Certainly a list of the finest books written about golf and its origins would have to include a book by Kevin Cook, titled, "Tommy's Honor," published by Gotham Books.

This book concerns primarily the origins of the game, which took place at about the same time as our country was involved in the Civil War. The contrasts in personality and practice between "Old Tom" and "Young Tom" make for interesting reading, aside from the historical perspectives covered in the book.

Having heard of the Morrises for many years, particularly "Old Tom," it was of special interest to know that his interest in golf, including the development of St. Andrews, also included ball making of "feather balls," which were formed by laborious packing of goose feathers into a cowhide cover and later "gutta percha" balls which came from the sap of a Malayan rubber tree. It was interesting to note that, when Beechwood heads came along, hickory shafts were shipped there from Tennessee. In regard to the gutta purcha balls, it could come as a shock to modern golfers to read that, in a match in the snow, the ball split and the player was obliged to play the "largest piece" for the remainder of the hole.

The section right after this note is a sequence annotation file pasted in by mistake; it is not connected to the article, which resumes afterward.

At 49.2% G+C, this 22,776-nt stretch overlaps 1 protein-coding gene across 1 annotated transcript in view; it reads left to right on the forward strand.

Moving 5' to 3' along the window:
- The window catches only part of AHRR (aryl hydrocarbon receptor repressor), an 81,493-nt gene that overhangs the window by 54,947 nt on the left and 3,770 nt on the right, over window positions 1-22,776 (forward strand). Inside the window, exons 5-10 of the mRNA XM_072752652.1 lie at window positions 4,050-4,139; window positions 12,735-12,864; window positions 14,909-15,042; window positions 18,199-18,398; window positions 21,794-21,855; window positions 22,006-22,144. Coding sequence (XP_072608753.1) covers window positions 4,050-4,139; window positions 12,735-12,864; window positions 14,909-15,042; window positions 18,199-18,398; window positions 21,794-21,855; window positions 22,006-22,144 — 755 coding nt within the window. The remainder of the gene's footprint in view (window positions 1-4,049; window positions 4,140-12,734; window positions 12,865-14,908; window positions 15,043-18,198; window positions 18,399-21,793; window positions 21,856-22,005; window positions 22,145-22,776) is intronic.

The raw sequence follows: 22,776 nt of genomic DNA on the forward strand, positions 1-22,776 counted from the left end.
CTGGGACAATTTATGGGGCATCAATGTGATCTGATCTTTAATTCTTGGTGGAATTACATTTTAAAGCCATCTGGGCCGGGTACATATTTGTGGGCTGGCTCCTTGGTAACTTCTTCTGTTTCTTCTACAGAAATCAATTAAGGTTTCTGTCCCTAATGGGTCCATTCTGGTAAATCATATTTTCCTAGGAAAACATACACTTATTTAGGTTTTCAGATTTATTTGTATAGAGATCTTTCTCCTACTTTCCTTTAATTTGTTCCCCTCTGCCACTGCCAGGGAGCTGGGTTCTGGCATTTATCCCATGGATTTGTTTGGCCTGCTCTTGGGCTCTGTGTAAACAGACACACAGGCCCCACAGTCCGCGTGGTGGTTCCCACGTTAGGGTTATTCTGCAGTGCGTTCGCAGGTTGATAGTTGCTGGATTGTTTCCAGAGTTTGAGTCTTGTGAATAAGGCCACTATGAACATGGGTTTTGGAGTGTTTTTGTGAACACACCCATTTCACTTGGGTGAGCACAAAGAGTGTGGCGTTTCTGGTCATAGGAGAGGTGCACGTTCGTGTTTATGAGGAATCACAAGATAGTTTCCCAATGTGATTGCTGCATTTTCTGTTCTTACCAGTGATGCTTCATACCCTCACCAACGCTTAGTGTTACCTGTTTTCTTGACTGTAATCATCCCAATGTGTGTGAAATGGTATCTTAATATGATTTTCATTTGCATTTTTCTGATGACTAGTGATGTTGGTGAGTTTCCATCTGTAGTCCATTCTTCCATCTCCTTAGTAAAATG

Tom Sr. was the oldest player to win the Open, while Tommy was the youngest at 17 in 1870. Tom Sr.'s victory came in 1867, at 47, several years after the first British Open in 1860. Tommy's game was more aggressive and many of his bets were won in spectacular fashion. The elder Tom was often afflicted by what today might be akin to the "yips." Golfers in those days made most of their money from bets and challenge matches, and they were not allowed to enter the clubs, which were for "Gentlemen Only," although the gentry were not above placing large bets on the outcome of matches.

Sunday golf was not an option at St. Andrews and the Morris family was very religious. A special pew was often reserved for those who violated the the "no Sunday golf" tradition. Penance was in order.

After winning the Open on three consecutive occasions, young Tom married, but his wife and newborn died during childbirth and Tommy died soon after, at 24. Although the elder Tom was noted for both his honesty and frugality, he found it necessary to borrow money to give his son what he saw as a proper funeral for a champion. He out-lived all of his five children and died in a fall at age 86 in 1908. His life-long habit of taking a swim each morning prior to his labors on the course may have contributed to his physical stamina. In the end, the reader is left with the feeling that maybe golf really is "more than a game."